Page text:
What Makes a Design Team World-Class?

Advice from The Sherwins for April 2019

Star Building


Hey Sherwins!

What makes a design team world-class?

Lately, our team has been discussing what we need to do to become a world-class design team, like Airbnb or Google. But what does that mean? We have a lot of ideas of where we need to improve—for some of us, our list of things to do has everything from “have a great website” to “clearly defined processes and checklists”. People mentioned open spaces, whiteboards, and daily stand-ups/critiques. Of course, having the best people comes as a no-brainer, but everything else is up for discussion.

I must admit that, while I’m interested in us growing into a world-class team, I’m also asking for your input in part so I can better navigate this concept of improvement and grow myself as a more senior member of the team.

Thank you very much,
V in Amsterdam

Hi V, great to hear from you. Let’s get started.

First, with that pesky title of “world-class”. Give an in-the-know designer 10 seconds to name some world-class design teams, and their examples will invariably have these things in common: US firms, somewhere in California, organized around product development cycles and processes, with a particularly obsessive relationship to both scale and technology. Oh, and money. Won, lost, real or not, but there’s always unbelievable amounts of money. Once you get all of those things, you’ve made it.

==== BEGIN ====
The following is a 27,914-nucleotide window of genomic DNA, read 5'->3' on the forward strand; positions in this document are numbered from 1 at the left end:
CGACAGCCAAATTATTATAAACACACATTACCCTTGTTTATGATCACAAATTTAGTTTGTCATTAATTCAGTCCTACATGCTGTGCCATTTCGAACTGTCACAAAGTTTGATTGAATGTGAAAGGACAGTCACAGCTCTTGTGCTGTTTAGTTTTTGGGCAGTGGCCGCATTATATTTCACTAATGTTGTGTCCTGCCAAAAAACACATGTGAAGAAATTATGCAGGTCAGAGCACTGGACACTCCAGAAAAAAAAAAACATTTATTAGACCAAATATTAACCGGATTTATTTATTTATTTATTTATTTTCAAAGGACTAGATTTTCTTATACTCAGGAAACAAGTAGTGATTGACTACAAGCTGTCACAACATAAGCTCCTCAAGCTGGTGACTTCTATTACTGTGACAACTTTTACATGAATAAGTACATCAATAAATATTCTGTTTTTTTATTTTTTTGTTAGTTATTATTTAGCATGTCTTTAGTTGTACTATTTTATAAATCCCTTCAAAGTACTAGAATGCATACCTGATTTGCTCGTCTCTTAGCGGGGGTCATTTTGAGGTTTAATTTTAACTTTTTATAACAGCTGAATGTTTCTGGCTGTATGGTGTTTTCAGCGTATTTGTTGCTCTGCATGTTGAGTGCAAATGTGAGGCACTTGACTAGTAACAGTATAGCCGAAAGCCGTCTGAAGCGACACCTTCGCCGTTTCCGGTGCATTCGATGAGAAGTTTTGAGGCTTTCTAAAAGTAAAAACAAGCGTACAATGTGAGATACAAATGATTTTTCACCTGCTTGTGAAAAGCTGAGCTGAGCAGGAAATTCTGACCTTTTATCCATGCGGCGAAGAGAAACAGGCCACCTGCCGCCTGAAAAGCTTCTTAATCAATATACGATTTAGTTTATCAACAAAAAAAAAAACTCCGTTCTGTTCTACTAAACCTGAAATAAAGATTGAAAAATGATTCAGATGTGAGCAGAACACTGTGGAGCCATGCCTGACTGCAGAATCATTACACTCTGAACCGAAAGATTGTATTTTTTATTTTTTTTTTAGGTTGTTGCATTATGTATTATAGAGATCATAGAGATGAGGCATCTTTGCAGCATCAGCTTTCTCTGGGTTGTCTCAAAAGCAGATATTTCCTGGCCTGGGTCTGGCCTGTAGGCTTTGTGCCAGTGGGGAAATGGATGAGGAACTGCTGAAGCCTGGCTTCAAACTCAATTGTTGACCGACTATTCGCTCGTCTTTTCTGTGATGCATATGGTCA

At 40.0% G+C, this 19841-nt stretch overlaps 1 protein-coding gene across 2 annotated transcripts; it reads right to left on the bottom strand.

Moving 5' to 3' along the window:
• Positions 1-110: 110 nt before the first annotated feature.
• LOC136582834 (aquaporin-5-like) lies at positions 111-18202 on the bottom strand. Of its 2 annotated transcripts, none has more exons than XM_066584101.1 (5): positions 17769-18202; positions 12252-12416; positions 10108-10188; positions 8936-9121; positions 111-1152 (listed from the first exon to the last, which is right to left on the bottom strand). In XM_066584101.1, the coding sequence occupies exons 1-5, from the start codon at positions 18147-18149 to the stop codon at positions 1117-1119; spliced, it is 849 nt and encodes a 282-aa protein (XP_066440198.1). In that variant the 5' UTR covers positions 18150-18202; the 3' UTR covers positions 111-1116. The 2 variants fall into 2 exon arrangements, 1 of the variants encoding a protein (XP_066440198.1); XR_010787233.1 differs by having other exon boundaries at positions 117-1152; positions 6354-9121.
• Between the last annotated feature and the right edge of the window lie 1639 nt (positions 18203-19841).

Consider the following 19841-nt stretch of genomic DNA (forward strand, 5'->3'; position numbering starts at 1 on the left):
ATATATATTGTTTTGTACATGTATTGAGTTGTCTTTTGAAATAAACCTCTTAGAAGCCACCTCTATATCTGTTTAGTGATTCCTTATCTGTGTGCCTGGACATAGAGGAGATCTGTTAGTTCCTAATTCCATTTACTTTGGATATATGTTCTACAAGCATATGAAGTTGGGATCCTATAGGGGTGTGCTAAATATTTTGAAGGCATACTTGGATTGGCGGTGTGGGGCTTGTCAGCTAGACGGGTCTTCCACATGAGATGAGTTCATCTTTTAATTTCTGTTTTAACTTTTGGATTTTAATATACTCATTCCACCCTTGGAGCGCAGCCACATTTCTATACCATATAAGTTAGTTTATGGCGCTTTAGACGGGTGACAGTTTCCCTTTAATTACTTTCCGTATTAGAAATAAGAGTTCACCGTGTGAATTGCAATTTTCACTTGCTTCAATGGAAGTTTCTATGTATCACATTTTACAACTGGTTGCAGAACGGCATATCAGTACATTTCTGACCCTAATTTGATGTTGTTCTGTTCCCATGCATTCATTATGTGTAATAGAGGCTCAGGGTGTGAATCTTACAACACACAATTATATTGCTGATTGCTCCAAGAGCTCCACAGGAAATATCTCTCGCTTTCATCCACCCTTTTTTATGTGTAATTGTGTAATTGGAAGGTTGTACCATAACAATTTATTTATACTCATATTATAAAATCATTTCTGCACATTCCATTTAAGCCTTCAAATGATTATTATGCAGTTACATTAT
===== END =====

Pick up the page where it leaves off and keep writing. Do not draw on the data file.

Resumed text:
This could lead you to believe that there’s a level of discipline in US firms grown around the Bay Area that doesn’t exist anywhere else in the world (which is erroneous), and that you need to be in product design in order to be world-class (which is probably erroneous, but worth noting because identifying what makes a world-class design agency is a very different kettle of fish).

Or, you could look at it another way: World-class means that you need your product or service available in more than one country, and that your team provides a consistent level of quality and vision across at least two offices. If you serve the 1.3 billion+ people who live in India or the 1.3 billion+ people who live in China, but you don’t have an office in another country, then you can’t be “world-class”. (Sorry, we don’t make the rules.)

Here’s yet another way. We started a list of more, shall we say, consultative ways of framing the notion of world-class. Things like: Your team needs to have a good understanding of their current capacities and their future capabilities. You need a place to discuss the ethical decisions that your team is making, and everyone needs to have a voice in them. Designers need clear and possible paths for their own growth on the team and within the organization. While all of these things are important, none of them screamed “world-class”. They just said “workplace that doesn’t suck”.